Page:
Update December 2015 : The latest news from Lama Paljor is that the children are much healthier now that they are enjoying a nutritious lunch. For many who come from extremely poor families, this lunch is the most substantial meal of the day. The children are not falling asleep during the afternoon classes, and are better able to concentrate. Almost all the mothers are now able to work in their fields, and work on the roads – but this work is intermittent; they may get work perhaps for a month, and then none for a couple of months. Lama Paljor feels, therefore, that he cannot ask the parents to pay for the lunch.
He had hoped to have the greenhouse up and running this past summer, but heavy rains and landslides (caused perhaps by the massive Himalayan earthquakes this year) have prevented the construction. The land has been levelled, and the supplies are purchased, so we hope he is soon able to build the greenhouse and start growing vegetables.
TRAS has agreed to fund the lunch program for a further three months.
Project Overview: Sikkim is in the remote northern reaches of India, against the border with Tibet. Lama Paljor has taken up the cause of educating the children of Tibetan refugees who live in tiny villages on the Indian side of the border. The men and many women work at road building for the Indian Army – backbreaking work, done by hand. Lama Paljor has built a hostel in the nearest little town (TRAS paid for half the third floor and the retaining wall) and now has opened a school to give a decent education to the village and local children. The children from the villages live in the hostel and are given a nourishing lunch, but the local children had to walk home for lunch. He asked if TRAS would provide a school lunch program.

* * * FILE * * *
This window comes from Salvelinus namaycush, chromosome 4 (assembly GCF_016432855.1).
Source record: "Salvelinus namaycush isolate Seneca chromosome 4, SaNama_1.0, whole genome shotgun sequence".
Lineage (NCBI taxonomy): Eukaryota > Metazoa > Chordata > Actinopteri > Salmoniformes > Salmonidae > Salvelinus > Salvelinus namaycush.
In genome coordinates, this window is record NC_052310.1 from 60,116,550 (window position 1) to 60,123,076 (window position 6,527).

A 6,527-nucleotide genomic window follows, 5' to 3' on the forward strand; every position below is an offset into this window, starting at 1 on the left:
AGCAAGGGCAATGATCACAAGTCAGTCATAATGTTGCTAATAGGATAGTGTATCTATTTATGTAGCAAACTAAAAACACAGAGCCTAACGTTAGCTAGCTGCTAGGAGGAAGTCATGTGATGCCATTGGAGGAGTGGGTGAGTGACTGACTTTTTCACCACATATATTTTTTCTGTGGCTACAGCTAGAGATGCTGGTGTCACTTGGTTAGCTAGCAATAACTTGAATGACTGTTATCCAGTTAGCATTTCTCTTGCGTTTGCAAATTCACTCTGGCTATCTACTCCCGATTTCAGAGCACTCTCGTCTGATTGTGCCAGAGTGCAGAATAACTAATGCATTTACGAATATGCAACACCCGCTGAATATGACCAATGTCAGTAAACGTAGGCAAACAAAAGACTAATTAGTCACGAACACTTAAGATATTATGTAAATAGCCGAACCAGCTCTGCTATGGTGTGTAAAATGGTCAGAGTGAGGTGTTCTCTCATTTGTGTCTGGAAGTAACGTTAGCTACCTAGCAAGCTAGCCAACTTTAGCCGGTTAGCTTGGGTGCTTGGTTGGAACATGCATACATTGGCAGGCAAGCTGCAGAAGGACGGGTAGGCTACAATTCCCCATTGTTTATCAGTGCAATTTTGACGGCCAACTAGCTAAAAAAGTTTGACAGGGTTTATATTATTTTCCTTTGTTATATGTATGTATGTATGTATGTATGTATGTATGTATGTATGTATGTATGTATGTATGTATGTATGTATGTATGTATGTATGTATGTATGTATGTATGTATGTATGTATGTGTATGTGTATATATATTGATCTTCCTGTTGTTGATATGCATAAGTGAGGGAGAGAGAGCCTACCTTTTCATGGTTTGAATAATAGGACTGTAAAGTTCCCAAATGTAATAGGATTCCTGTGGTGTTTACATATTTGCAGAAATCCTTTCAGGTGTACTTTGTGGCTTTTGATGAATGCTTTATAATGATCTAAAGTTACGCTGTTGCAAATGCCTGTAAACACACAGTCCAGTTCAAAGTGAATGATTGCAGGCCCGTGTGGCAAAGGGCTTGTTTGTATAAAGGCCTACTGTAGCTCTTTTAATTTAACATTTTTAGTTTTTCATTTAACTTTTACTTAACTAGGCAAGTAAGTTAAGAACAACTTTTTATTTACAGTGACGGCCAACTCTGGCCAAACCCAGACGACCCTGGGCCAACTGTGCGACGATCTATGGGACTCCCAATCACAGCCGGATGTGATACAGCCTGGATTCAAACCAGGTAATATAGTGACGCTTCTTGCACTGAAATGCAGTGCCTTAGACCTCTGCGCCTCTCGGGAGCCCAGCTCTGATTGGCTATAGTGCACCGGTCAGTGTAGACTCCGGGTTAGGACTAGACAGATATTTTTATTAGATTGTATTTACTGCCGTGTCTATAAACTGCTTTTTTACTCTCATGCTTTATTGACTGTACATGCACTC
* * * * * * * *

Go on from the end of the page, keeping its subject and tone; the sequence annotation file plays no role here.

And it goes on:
Why, if they could get lunch at home, was this necessary?
Here’s the story behind the request: the lunch the mothers could provide was meagre in the extreme; the children were not getting enough nutrition to be able to concentrate; they were often late back to school because of the distances and missed part of the afternoon classes; their mothers could not work because they had to be at home to feed their children. TRAS agreed to a one-year pilot project, and with a mere $3,014 the children are better fed, the school results are better, the children are healthier and the mothers are able to do other work. Lama Paljor has asked TRAS to provide lunches for 90 children for one more year and will continue to work on plans for a long-term solution, possibly building a greenhouse so that fresh veggies will be available year round.
Funds needed by March 2016 – $5,950